One Montana cattle rancher was ecstatic when an enormous Colombian mammoth’s skeleton, estimated to be as old as 20,000 years, was unearthed from his property. This amazing find could help shed light on how the mammoths once lived and died out.
While an angler was strolling along the Powder River in southeastern Montana in the United States, he came across several huge bones, protruding from the soil of the riverbank.
The man gave the Carter County Museum a map of the location of his fortuitous finding, using Google Maps. The museum then contacted the property owner, Lee Randall, about a possible prehistoric discovery.
So, Randall, a cattle rancher, hunted down the exact location from the map the man had given. He found the spot and saw the bones poking out of the riverbank.
Several bone specimens had been unearthed from his property previously, but they were never this huge.
“You couldn’t see anything else, but we kept going down and found a couple more ribs,” Randall told the Tribune in 2017.
By the time they had made the discovery, it was already late summer in 2016; hence, Randall and a team of paleontologists from the museum decided to excavate the buried remains the following summer.
“The anticipation of it—it’s something that’s been on my mind all summer long,” said Randall.
They completed excavation of all the bones over the course of two summers and then took them to the Carter County Museum for examination. After investigation, the paleontologists confirmed that the bones belonged to a Columbian mammoth, estimated to be between 10,000 and 20,000 years old. They are unsure of its sex though.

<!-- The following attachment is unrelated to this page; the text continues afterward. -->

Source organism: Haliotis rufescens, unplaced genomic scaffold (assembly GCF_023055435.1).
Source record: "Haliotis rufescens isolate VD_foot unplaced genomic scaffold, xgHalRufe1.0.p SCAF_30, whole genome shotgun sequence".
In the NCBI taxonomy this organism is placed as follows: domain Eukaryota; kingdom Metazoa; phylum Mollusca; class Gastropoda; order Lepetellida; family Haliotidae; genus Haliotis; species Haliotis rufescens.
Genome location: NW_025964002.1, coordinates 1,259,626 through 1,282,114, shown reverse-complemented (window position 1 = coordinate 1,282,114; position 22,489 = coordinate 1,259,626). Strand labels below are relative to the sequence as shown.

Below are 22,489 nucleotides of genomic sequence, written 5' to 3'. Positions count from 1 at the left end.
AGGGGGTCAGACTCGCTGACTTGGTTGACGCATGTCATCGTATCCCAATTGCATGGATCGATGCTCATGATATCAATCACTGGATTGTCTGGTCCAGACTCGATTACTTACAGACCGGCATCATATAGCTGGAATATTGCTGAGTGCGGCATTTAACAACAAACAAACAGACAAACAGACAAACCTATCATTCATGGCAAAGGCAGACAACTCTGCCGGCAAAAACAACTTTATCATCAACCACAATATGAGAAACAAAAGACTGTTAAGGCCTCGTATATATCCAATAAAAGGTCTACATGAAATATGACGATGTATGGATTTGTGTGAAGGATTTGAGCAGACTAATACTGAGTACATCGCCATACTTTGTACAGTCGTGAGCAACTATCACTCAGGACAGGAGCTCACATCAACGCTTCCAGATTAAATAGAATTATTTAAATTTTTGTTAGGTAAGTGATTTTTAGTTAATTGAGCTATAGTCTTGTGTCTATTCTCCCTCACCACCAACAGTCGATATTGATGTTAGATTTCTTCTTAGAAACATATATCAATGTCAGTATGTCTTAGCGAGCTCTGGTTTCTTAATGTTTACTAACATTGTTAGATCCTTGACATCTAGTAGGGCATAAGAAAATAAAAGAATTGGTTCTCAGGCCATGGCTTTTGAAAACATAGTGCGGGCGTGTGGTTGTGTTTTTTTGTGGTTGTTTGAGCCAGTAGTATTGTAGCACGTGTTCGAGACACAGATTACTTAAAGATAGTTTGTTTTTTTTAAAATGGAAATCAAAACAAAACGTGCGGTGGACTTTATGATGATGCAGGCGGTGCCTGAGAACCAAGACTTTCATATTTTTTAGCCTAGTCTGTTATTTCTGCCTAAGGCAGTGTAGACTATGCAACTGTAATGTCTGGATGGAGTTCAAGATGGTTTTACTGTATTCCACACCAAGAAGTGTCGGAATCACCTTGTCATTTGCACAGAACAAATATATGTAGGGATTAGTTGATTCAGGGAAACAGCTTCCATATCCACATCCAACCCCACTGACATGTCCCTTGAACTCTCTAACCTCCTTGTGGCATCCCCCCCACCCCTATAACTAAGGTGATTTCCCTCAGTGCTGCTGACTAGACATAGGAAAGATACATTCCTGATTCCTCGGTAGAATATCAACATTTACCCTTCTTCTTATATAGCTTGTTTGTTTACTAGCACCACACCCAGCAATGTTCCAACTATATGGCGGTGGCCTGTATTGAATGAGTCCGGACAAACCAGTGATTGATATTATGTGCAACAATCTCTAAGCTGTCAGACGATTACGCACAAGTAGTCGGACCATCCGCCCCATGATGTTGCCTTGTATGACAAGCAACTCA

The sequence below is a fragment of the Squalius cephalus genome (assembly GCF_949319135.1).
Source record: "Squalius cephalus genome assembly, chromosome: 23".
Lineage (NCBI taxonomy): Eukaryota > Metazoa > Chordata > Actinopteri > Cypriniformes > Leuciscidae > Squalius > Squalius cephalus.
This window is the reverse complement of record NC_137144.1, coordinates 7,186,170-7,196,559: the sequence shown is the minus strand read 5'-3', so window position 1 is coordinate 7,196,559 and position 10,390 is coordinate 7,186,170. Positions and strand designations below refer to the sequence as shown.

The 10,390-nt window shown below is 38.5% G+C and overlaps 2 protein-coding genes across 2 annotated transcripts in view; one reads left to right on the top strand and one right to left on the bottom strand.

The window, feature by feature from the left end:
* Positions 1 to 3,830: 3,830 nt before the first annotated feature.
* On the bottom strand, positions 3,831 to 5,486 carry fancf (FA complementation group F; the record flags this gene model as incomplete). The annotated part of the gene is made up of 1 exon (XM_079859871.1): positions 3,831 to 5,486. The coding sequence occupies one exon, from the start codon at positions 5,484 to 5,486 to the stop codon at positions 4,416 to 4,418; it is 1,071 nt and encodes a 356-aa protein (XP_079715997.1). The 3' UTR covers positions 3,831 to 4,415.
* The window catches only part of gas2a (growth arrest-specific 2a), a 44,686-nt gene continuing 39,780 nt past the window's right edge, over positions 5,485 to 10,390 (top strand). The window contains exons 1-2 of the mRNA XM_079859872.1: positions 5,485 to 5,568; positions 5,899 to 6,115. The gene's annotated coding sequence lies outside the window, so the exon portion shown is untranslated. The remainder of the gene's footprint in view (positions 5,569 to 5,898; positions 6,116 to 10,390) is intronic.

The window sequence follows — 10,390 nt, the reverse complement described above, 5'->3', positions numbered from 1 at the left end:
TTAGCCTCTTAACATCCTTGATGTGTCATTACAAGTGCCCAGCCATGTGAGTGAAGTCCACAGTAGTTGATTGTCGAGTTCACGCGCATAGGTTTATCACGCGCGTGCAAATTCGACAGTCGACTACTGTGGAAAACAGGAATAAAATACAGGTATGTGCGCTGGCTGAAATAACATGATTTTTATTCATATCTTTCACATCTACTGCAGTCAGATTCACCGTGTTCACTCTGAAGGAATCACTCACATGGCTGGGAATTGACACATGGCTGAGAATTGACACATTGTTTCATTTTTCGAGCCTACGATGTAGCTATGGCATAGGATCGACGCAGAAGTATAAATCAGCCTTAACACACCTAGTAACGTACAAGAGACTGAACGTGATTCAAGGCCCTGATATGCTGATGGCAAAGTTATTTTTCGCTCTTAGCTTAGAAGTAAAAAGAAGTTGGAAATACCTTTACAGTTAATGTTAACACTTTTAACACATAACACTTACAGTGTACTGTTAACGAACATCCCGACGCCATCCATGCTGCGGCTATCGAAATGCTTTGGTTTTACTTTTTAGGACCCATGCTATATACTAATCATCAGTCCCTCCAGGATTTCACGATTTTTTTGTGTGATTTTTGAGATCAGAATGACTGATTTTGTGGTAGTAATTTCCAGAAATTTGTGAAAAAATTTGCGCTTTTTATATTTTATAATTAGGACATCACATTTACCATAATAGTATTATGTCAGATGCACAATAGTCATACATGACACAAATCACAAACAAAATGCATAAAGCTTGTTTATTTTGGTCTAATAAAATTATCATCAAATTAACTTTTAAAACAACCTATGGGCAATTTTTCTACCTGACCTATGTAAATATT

“It is one of the most complete Columbian Mammoths found in Montana,” Carter County Museum director Sabre Moore told The Ekalaka Eagle. “We think that it was pretty young for a mammoth, somewhere around 30 years old. We know that because the humerus wasn’t fully fused yet.”
The bulk of the skeleton was well preserved, with several ribs, leg bones, “largely intact” tusks, and molars.
“The tusks’ size was six or seven feet, by far not the biggest ones,” Randall said. “But even being seven feet, they were just colossal.”
“I was pretty ecstatic about that,” Randall said. “It was a once in a lifetime deal for me.”
A hotbed for fossils and artifacts, to date, several different dinosaur remains have been excavated from the area of eastern Montana, including the “most complete juvenile tyrannosaurus,” according to the Tribune.
Nathan Carroll, adjunct curator at the Carter County Museum, hopes the new find can help them learn a thing or two about how mammoths lived and went extinct.
“We went through some pretty big changes ten-ish thousand years ago in terms of animals and landscape, and it’s not clear why that happened, so every time we get a new data point, it’s super helpful for that story,” Carroll said.
The bones were then sent to the Carter County Museum to undergo a preservation process for a year, before the staff put the pieces together like a “prehistoric puzzle.”
“I’m really excited to see what the rest of the skull and rest of the animal looks like,” Carroll said. “It’s just not that common that you get full mammoths coming out, so it’s pretty cool we were able to capture this one.”
The Carter County Museum will begin its expansion project in 2020. Once its expansion is completed, the Columbian mammoth, as well as many other fossils and artifacts, will be put on display.
I can't imagine any experience that will top excavating a Columbian Mammoth out of the ground (a river no less) with the…